There was a pub called The Bull’s Head in Camberwell for nearly three centuries. Most likely at the same location, on the site of todays Camberwell Green Post Office at what is now 25 Denmark Hill.
This photo was taken by Robin Scott in 2013.
The earliest evidence I can find about the Bull’s Head dates from 1666. At that time and for a few centuries Treasuries could not produce enough small coinage and local businesses often produced their own Trader’s Tokens.
Here is a front and back view of the Traders Token issued by Thomas Philips Landlord of the Bull’s Head in 1666.
They are held at the Surrey History Centre.
For further on Traders Token.
In 1826, Chas Drew was the Landlord as detailed in Pigot’s Directory. Both Chas and Elizabeth Drew were witnesses a the trial of Seth Metcalfe who was accused of stealing.
Advert placed in the Morning Advertiser, 23 September 1834. British Newspaper Archive.
Pigot’s records a new landlord in 1839, a Robert Poundsford and again in 1848. Thomas Lewin is mentioned as having died at the Bull’s Head in 1851. He was the Pub Ostler.
In September 1853, William Wright is the Outgoing Licensee and William Welch as the incoming Landlord. In 1856, William Welch is again mentioned in the Post Office Directory as landlord.
In 1861, Edward Lambert(aged 44) is the Licensed Victualler in that years census along with his wife Elizabeth,31 and two daughters Elizabeth,12 and Emily, 10.
Added October 2016. The pub was up for auction in April 1863 according to the following poster held by Lambeth Archives.
He then put the Pub up for sale again via an advertisment in the Morning Advertiser on 4 July 1866.
It was purchased by H Higgs who placed the following advertisement in the South London Press on 14 July 1866.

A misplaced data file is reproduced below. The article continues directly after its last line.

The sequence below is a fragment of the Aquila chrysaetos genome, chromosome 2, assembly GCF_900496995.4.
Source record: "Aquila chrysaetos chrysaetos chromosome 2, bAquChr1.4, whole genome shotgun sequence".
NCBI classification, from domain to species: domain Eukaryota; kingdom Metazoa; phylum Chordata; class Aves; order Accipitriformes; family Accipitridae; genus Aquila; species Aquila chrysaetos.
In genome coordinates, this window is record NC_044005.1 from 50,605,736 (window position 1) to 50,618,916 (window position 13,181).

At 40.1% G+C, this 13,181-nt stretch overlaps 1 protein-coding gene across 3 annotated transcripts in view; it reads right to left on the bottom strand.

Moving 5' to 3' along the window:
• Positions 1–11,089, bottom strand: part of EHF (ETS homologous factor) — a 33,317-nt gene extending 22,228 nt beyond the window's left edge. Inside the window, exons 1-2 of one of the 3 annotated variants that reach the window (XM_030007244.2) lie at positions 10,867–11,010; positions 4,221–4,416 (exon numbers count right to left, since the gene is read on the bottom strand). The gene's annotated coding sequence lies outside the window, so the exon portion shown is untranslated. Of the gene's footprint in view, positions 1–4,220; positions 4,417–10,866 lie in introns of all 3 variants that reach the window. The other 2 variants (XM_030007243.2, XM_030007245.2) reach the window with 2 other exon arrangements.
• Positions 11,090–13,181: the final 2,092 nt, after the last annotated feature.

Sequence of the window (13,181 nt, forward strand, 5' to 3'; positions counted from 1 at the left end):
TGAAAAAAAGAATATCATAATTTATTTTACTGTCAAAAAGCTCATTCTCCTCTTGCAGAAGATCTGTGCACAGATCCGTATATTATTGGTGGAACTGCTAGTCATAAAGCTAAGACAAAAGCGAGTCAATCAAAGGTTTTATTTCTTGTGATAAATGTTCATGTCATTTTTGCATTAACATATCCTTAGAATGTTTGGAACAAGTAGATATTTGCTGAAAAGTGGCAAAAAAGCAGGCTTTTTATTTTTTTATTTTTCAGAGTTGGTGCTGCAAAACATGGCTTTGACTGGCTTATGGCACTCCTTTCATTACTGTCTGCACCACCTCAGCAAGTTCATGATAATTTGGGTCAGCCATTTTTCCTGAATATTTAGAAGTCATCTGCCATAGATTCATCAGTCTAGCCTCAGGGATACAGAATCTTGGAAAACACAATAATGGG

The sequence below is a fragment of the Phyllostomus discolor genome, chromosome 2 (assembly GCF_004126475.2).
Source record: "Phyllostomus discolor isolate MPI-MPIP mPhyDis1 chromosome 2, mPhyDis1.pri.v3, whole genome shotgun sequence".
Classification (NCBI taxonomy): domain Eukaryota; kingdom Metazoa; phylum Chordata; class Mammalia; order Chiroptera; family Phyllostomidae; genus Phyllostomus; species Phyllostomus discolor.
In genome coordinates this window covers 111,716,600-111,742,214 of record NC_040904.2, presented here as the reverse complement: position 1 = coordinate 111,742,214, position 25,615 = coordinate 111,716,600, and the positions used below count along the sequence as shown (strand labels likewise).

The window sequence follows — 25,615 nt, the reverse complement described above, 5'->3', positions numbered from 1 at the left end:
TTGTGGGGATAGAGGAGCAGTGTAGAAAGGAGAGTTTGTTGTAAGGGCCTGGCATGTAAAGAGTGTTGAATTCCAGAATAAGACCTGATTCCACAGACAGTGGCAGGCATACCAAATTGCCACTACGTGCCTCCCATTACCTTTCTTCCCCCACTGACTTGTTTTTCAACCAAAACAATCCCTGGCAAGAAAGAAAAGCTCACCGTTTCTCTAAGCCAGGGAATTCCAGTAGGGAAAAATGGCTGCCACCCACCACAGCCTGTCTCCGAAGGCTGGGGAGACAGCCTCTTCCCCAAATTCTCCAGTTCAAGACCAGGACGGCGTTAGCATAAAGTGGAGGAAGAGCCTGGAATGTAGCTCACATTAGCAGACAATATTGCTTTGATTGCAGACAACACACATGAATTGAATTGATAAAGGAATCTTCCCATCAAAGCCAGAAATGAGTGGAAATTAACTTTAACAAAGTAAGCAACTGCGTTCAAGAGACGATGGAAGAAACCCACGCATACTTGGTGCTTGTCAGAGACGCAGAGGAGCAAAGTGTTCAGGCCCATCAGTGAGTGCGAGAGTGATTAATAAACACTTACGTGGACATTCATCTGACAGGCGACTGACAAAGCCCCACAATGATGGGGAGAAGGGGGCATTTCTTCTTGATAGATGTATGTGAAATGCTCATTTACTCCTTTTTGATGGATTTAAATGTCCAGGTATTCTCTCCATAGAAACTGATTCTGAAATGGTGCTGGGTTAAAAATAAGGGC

It seems that the Bulls Head was known as a sporting pub with all kinds of wagers taken for unusual events. The Sportsman reports on 28 January 1871 about a walking race.
In 1878, Mrs Jane Raper in recorded in the Suburban Post Office Directory as the Landlady.
In 1881, the Landlord was Henry Bailey, born in 1849 in East Tuddenham, Norfolk. He was married to Anne, 32 and a son Charles 4, Daughter Edith 3, and a younger son Richard 6 months. This was recorded in the 1881 census along with a housemaid Mary Sheppard who is listed as Deaf, Agnes Wollard the Nurse, Louisa Grimwood the cook and William Hutchison the Barman.
A newpaper report from the Aberdeen Evening Express on 23 October 1890 about ejected customers from The Bulls Head assaulting the Police.
By 1891 Henry Bailey had moved on to run the Royal Navy Tavern in Limehouse.
The pub was renamed The Metropole by 1896 , obviously with a connection the Metropole Theatre established nearby. Mrs Elizabeth Annie Curtis is recorded in the Post Office Directory, 1896 as Landlady.
Herbert Way is listed as the landlord in 1904 in the Post Office Directory.
This postcard was published by Stengel & Co, No E38167 showing on the right, both the Camberwell Palace of Varieties and the Metropole PH.
The Metropole was closed and demolished circa 1910. It was rebuilt as the Bijou Picture Theatre with Henry Thomas Brickwell as Manager.
As always thanks to www.pubshistory.com
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